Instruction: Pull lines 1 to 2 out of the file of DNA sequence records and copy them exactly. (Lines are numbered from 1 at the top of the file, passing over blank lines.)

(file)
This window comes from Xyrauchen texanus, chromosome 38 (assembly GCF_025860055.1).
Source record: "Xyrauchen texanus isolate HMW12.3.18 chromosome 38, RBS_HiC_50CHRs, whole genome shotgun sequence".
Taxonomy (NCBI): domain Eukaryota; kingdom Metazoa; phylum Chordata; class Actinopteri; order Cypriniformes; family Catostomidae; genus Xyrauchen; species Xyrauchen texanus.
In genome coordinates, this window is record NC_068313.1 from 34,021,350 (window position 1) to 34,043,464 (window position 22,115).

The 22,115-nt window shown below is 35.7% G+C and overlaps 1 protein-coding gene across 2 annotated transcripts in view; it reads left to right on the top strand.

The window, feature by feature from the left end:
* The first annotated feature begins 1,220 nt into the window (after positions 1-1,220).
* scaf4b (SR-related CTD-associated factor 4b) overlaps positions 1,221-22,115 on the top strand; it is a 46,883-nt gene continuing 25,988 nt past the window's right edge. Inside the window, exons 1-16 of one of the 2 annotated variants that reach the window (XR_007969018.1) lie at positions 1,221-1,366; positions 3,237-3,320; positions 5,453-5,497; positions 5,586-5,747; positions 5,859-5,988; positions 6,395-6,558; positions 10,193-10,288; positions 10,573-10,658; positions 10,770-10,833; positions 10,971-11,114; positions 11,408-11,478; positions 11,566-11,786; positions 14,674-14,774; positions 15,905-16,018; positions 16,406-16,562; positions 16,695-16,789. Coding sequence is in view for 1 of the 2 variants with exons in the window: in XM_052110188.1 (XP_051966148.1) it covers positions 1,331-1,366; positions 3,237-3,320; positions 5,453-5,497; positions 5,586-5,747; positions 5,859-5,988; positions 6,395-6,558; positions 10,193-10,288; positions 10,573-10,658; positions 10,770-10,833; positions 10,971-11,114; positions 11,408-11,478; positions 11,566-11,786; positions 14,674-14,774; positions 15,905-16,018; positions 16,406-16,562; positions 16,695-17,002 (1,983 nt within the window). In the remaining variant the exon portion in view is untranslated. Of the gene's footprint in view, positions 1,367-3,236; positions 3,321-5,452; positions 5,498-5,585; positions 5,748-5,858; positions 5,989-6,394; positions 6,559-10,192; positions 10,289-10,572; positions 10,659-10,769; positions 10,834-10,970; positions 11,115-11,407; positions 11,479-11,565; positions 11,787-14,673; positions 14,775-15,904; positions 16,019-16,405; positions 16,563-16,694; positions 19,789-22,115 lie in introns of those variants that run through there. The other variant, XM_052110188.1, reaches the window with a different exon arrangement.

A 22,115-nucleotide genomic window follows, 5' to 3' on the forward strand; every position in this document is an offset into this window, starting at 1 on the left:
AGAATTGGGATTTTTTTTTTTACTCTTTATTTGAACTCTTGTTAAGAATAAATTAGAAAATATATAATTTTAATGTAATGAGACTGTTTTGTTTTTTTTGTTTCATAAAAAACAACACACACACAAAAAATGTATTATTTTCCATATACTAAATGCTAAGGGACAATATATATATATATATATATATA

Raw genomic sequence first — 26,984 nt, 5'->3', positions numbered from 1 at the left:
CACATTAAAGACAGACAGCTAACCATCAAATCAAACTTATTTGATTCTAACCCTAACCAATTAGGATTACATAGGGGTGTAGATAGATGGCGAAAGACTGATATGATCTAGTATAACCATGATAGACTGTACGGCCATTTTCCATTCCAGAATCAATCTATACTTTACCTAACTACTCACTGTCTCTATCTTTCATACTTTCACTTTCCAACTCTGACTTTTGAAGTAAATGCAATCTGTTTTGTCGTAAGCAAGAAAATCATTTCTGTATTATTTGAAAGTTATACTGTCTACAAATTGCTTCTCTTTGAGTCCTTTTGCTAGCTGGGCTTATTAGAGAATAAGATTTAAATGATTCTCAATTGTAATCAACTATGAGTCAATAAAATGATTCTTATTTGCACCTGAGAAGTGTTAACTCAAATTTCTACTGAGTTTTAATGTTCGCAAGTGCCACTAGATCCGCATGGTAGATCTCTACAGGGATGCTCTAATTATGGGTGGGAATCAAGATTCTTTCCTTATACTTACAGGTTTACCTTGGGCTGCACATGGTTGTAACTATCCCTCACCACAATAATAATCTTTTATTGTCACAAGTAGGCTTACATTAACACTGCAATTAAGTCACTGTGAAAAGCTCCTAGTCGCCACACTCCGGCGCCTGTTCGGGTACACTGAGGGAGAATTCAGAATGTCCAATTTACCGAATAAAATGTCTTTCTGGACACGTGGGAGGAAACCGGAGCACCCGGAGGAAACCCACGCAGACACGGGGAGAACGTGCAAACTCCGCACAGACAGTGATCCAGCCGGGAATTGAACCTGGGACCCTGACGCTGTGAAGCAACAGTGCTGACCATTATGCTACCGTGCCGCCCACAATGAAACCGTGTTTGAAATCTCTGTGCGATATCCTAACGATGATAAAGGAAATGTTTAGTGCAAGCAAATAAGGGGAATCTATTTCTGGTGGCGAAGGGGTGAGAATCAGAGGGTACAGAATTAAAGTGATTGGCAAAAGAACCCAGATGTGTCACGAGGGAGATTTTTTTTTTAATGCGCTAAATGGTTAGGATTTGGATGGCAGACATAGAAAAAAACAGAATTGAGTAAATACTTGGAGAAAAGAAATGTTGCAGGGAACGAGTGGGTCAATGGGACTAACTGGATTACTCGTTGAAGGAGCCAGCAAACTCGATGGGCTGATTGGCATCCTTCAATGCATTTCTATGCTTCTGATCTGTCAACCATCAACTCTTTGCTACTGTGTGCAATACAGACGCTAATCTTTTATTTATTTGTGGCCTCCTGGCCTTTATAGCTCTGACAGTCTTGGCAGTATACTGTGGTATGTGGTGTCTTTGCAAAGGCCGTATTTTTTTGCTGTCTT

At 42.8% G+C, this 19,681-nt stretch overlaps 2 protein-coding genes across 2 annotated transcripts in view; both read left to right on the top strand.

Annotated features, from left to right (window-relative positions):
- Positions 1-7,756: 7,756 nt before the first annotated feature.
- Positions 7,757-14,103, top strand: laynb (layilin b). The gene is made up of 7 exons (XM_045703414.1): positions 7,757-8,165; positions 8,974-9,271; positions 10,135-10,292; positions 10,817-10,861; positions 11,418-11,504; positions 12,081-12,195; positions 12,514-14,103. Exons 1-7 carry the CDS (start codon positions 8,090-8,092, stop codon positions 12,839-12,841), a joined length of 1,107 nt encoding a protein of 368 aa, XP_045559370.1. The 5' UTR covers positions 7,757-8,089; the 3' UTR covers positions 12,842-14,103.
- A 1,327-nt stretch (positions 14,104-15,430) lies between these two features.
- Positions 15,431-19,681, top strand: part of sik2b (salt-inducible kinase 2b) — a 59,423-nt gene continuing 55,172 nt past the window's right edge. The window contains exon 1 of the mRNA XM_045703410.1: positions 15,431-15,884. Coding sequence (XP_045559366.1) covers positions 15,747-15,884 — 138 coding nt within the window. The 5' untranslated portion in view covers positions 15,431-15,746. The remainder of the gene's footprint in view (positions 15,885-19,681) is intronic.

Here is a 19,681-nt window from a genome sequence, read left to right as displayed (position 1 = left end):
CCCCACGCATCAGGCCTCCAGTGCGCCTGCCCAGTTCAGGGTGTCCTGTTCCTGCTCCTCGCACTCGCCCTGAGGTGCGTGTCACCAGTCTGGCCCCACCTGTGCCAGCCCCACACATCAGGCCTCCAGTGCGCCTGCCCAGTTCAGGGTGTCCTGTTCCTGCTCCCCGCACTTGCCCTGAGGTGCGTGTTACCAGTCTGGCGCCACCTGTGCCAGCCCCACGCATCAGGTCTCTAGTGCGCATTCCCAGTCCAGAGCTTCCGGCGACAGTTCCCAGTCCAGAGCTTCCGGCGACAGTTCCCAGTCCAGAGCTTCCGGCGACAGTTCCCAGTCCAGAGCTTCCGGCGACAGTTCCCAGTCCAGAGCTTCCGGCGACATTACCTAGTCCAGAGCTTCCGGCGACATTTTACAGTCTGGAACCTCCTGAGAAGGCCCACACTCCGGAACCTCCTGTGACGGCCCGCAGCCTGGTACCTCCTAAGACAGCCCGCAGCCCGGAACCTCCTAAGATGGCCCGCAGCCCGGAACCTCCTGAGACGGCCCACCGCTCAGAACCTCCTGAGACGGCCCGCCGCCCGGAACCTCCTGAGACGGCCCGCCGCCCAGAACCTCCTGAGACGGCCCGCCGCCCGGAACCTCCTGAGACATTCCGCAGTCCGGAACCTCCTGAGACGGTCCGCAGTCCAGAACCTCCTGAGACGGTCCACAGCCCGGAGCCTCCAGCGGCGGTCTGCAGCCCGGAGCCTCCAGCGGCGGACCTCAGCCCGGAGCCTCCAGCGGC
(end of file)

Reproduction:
This window comes from Xyrauchen texanus, chromosome 38 (assembly GCF_025860055.1).
Source record: "Xyrauchen texanus isolate HMW12.3.18 chromosome 38, RBS_HiC_50CHRs, whole genome shotgun sequence".